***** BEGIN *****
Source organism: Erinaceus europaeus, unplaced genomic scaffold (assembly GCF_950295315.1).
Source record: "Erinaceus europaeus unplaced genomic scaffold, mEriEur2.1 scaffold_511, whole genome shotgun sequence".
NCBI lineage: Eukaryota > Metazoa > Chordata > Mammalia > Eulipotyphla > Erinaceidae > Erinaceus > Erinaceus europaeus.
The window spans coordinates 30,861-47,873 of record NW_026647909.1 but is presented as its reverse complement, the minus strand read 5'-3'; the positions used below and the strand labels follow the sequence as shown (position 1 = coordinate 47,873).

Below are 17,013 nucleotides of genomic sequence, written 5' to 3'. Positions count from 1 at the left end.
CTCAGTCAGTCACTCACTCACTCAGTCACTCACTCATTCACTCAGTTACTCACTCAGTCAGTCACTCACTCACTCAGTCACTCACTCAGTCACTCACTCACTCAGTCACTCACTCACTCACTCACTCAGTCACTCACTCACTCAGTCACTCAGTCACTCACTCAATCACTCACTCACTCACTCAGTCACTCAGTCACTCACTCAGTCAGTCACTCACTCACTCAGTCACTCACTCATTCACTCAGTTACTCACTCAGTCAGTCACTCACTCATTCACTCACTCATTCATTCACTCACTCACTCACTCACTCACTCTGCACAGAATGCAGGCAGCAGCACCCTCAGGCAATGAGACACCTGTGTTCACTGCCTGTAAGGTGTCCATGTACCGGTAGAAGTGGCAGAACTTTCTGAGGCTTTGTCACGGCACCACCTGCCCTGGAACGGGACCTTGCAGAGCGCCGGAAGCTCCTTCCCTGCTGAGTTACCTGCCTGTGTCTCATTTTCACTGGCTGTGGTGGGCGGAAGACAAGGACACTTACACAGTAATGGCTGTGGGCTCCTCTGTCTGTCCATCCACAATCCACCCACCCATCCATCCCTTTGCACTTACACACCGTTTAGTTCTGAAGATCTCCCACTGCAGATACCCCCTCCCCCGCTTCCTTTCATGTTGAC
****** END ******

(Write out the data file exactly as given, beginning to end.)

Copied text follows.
Source organism: Erinaceus europaeus, unplaced genomic scaffold (assembly GCF_950295315.1).
Source record: "Erinaceus europaeus unplaced genomic scaffold, mEriEur2.1 scaffold_511, whole genome shotgun sequence".
NCBI lineage: Eukaryota > Metazoa > Chordata > Mammalia > Eulipotyphla > Erinaceidae > Erinaceus > Erinaceus europaeus.
The window spans coordinates 30,861-47,873 of record NW_026647909.1 but is presented as its reverse complement, the minus strand read 5'-3'; the positions used below and the strand labels follow the sequence as shown (position 1 = coordinate 47,873).

Below are 17,013 nucleotides of genomic sequence, written 5' to 3'. Positions count from 1 at the left end.
CTCAGTCAGTCACTCACTCACTCAGTCACTCACTCATTCACTCAGTTACTCACTCAGTCAGTCACTCACTCACTCAGTCACTCACTCAGTCACTCACTCACTCAGTCACTCACTCACTCACTCACTCAGTCACTCACTCACTCAGTCACTCAGTCACTCACTCAATCACTCACTCACTCACTCAGTCACTCAGTCACTCACTCAGTCAGTCACTCACTCACTCAGTCACTCACTCATTCACTCAGTTACTCACTCAGTCAGTCACTCACTCATTCACTCACTCATTCATTCACTCACTCACTCACTCACTCACTCTGCACAGAATGCAGGCAGCAGCACCCTCAGGCAATGAGACACCTGTGTTCACTGCCTGTAAGGTGTCCATGTACCGGTAGAAGTGGCAGAACTTTCTGAGGCTTTGTCACGGCACCACCTGCCCTGGAACGGGACCTTGCAGAGCGCCGGAAGCTCCTTCCCTGCTGAGTTACCTGCCTGTGTCTCATTTTCACTGGCTGTGGTGGGCGGAAGACAAGGACACTTACACAGTAATGGCTGTGGGCTCCTCTGTCTGTCCATCCACAATCCACCCACCCATCCATCCCTTTGCACTTACACACCGTTTAGTTCTGAAGATCTCCCACTGCAGATACCCCCTCCCCCGCTTCCTTTCATGTTGAC